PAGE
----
May 2011 Family Archivist

By Sunny McClellan Morton Premium

Ask the Archivist: Old Military Uniforms

Les Jensen, curator of the West Point Museum, offers pointers on preserving our ancestors’ blues, greens and grays.

Q. Which uniforms are descendants likely to find?

A. Civil War material is rare, but occasionally pieces turn up. Uniforms worn in combat are almost nonexistent; they just didn’t survive. But “Ike jackets” from World War II and olive drab coats from World War I were worn home. WWII ones usually still have all the patches and decorations. Folks may find Grandpa’s WWI uniform in olive drab wool with blackened metal buttons.

Q. Did soldiers wear their uniforms as issued?

A. In the 18th and 19th centuries, soldiers wore the full uniform as issued, even in combat. Starting around the Indian Wars, soldiers sometimes altered their uniforms for practicality. Cavalry troops sometimes reinforced their trousers with tent canvas. Shirts were worn as outer garments during the Spanish-American War — nobody was wearing a coat in CubA.

Q. What about dress and officers’ uniforms?

A. For a long time, the Army had one uniform in dark blue for all duty. As fatigue clothing was issued, the basic uniform became the dress uniform, and by the 20th century, there was a clear distinction. By the early 1940s, there were specialist organizations with their own uniforms and equipage: airborne divisions, tank or armor forces, and mountain troops. Officers had a distinctive uniform in World War II known as “pinks and greens,” dark brown-green coats with pink-tinged gray trousers. By the end of World War II, the 1943 field uniform superseded those, and all men wore that one uniform. The Army green uniform came in the late 1950s but was recently replaced by a dark blue uniform.

Q. What do the decorations mean?

A. You’ll need guidebooks to interpret them. Branch insignia, indicating infantry, artillery or another branch, have remained fairly constant over time (for example, crossed rifles mean infantry). Unit or division insignia have been issued since World War I and are worn on the left sleeve. Rank for enlisted men was indicated by a chevron; officers’ ranks by bars, leaves or eagles. You might find the WWII “ruptured duck,” an eagle on a diamond background sewn to the coat on the right breast of a discharged soldier.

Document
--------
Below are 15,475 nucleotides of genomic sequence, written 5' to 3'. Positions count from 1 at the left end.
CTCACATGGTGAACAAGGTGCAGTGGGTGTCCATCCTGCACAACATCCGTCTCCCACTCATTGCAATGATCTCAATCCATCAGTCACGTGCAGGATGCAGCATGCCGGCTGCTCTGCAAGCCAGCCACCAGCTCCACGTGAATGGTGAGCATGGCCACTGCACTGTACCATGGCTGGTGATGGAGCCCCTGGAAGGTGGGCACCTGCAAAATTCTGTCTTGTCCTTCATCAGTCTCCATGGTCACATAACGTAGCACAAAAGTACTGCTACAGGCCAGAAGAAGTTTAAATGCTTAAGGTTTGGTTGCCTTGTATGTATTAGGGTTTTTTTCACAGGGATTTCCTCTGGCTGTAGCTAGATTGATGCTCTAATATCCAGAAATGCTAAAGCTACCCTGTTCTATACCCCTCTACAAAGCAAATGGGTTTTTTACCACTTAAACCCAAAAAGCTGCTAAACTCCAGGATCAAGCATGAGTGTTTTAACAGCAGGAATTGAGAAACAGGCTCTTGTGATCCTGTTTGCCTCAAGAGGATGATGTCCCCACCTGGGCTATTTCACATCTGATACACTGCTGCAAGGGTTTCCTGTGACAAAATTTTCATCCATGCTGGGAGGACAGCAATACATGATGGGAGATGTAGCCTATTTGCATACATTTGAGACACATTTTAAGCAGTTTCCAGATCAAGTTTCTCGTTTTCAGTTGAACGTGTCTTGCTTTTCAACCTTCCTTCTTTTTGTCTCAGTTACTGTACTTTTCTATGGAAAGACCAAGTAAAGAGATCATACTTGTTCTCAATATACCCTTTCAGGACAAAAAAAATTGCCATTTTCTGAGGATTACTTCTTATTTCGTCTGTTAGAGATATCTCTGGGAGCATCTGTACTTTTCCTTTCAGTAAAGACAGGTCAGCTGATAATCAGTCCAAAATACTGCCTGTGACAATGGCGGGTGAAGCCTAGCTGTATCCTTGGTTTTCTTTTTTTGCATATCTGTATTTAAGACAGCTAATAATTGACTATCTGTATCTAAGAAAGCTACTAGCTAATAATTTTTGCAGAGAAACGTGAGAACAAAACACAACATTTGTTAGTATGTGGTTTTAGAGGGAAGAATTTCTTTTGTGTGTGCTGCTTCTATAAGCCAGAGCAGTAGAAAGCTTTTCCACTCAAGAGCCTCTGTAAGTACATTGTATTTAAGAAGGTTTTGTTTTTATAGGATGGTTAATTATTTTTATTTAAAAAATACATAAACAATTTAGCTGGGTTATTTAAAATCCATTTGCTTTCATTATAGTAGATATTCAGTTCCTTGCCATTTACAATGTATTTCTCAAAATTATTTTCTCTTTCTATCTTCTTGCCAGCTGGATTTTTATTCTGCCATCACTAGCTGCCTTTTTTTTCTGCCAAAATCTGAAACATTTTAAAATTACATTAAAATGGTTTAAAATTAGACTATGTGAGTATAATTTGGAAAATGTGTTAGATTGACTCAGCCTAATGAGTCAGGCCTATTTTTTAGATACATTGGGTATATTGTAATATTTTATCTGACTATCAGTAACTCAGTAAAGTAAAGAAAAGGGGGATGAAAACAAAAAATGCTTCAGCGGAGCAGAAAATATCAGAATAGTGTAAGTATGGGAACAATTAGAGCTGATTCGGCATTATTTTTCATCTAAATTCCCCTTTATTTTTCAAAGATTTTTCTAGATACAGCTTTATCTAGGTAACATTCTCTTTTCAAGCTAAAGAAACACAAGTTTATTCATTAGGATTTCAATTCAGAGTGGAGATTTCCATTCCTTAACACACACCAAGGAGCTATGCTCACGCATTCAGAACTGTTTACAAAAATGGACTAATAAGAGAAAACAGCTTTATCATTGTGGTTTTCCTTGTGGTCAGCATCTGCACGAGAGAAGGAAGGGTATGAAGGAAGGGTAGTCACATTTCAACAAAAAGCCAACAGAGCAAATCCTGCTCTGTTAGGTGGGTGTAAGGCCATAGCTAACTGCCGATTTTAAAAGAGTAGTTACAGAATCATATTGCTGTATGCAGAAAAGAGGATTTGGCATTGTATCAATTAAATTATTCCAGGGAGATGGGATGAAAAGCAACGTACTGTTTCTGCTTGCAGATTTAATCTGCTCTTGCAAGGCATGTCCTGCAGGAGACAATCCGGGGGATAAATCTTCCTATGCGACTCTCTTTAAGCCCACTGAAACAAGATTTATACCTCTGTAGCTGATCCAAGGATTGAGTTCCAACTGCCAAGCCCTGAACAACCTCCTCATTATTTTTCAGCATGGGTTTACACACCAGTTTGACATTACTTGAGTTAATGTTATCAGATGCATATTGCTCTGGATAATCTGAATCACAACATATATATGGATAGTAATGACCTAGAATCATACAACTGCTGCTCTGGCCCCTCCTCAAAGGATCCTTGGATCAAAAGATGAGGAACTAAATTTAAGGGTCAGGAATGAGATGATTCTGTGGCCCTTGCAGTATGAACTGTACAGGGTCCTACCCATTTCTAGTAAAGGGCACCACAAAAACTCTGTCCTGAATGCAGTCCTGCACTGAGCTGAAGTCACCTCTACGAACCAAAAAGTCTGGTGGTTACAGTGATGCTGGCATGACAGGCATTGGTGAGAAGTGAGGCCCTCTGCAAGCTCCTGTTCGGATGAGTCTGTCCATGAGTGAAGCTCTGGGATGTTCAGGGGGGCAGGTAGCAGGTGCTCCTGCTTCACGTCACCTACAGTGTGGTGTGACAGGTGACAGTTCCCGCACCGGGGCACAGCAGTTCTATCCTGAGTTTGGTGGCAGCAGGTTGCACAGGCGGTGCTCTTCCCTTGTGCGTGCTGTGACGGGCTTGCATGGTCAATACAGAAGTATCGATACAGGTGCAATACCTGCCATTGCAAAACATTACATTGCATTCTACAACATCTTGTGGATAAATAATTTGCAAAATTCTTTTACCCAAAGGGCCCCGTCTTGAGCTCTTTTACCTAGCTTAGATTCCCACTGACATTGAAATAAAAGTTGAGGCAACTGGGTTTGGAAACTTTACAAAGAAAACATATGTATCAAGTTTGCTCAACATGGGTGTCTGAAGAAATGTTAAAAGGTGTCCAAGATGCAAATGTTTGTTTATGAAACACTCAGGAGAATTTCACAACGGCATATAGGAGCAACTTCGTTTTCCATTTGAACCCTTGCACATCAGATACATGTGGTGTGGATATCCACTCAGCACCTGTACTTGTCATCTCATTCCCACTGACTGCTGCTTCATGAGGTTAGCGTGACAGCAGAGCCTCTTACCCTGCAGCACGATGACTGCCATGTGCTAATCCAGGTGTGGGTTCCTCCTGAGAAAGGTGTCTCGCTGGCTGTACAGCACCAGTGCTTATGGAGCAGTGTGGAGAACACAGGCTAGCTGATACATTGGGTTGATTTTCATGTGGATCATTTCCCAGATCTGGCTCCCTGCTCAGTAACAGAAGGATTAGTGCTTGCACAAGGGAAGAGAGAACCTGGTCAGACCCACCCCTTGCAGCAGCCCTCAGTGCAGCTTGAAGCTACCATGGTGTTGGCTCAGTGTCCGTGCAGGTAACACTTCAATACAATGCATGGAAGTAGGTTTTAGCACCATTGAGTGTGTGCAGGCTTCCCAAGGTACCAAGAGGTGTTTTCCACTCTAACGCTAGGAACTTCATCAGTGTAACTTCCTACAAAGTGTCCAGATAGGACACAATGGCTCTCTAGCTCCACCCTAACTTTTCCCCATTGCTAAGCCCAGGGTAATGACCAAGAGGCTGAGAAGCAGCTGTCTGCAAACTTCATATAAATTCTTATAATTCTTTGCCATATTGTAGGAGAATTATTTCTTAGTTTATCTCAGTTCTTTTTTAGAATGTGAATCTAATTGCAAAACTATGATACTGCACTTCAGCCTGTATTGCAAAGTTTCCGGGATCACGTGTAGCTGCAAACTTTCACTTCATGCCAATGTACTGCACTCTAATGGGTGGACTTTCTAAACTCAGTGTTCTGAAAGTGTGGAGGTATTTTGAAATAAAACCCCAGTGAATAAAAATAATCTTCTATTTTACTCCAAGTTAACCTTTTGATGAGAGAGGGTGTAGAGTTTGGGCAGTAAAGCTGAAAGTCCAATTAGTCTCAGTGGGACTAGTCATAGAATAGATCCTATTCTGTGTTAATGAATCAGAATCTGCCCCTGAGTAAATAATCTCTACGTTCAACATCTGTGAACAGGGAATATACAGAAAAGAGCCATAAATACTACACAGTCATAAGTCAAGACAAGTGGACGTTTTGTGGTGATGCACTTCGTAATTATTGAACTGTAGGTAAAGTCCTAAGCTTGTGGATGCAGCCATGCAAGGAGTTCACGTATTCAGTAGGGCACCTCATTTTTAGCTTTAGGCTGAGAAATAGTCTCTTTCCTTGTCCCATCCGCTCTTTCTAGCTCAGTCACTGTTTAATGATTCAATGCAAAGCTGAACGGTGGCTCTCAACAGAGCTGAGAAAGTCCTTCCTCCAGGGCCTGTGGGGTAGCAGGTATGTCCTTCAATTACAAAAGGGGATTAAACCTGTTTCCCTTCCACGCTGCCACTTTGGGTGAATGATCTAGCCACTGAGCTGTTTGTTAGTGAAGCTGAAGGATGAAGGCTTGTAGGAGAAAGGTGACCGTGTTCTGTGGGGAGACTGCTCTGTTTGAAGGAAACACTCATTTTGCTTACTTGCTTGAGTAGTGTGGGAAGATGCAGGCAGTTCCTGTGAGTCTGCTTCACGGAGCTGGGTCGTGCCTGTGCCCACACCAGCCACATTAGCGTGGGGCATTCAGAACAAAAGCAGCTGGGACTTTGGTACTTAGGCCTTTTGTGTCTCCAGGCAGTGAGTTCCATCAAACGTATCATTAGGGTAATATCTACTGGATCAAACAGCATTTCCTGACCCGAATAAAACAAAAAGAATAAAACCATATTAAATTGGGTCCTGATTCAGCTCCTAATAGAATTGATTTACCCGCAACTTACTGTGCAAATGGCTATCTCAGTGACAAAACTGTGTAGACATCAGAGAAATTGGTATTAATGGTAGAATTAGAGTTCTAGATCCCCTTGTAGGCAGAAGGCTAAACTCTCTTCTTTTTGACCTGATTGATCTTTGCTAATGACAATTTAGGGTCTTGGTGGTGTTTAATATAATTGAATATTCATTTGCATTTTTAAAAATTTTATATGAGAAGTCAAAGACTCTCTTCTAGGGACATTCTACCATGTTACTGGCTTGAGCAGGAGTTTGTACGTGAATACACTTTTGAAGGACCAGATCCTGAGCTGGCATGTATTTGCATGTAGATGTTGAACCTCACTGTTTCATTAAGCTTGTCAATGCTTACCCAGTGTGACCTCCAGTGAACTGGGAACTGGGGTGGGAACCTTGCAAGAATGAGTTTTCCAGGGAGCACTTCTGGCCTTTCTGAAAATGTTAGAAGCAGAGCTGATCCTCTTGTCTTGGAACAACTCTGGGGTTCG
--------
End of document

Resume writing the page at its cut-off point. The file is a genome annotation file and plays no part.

Q. What guidebooks do you recommend?

A. For the Civil War period, one of the best is American Military Equipage, 1851-1872 by Frederick P. Todd and others (Scribner). Schiffer Books has a growing number of volumes on 20th-century uniforms, including guides to insigniA. Shelby Stanton did a number of books on Vietnam, such as US Army Uniforms of the Vietnam War (Stackpole Books). Jonathan Gawne’s Finding Your Father’s War (Casemate) also has material on uniforms.

Archival Action: Caring for Military Memorabilia

The State Historical Society of Iowa offers archival preservation assistance covering a number of topics, including military memorabilia. You can read more details in the article Preserving Flags, Uniforms and Medals here.

  1. Clean uniforms with a hand-held vacuum set to the lowest setting. Put a nylon screen over the vacuum nozzle (old pantyhose works nicely) to prevent damage.
  2. Wrap uniforms in acid-free paper. Pad areas needing additional support with crumpled tissue. Store the piece with as few folds as possible in an archival box.
  3. Store boxed uniforms in an interior closet free from extreme temperatures and moisture, and far away from pipes that may burst. That means no attics or basements.
  4. Keep uniforms away from direct light. If you want to display the uniform, keep it out for six months at a time at most, followed by six months in storage.
  5. Clean military medals with a soft, dry camel hair brush; remove any rubber bands.
  6. Lay medals on polyester batting covered with unbleached cotton or linen that you’ve washed and rinsed to remove harmful chemicals.
  7. Avoid exposing medals to high-intensity lights or heat.

Resource Roundup

Heirloom ID

Sterling Silver Server, Late 19th Century

Piece of Cake

It wasn’t uncommon for Victorian-era families to own one or two pieces of sterling silver rather than a full monogrammed serving set. So many different serving pieces were produced that some states even passed laws prohibiting companies from releasing new pieces because hostesses couldn’t keep up. Sterling flatware produced in the United States is required to contain no less than 92.5 percent pure silver, with the remainder being copper and other metals. All American sterling pieces made after 1880 will be marked with the word sterling; if a piece isn’t marked, it’s likely silver-plate. This 10-inch-long sterling silver server, made in the late 1800s, has a handle tipped with a hand holding a sprig of mistletoe and an engraved floral pattern on the blade. Sterling silver pie and cake servers are slightly larger than the narrower, wedge-shaped servers designed specifically for pies. Servers may have been used on birthdays, the celebration of which came into prominence in the United States in the mid-19th century. Birthday cakes were commonplace in the 1700s in Central Europe, and ancient Romans were known to partake as well.

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From the May 2011 issue of Family Tree Magazine

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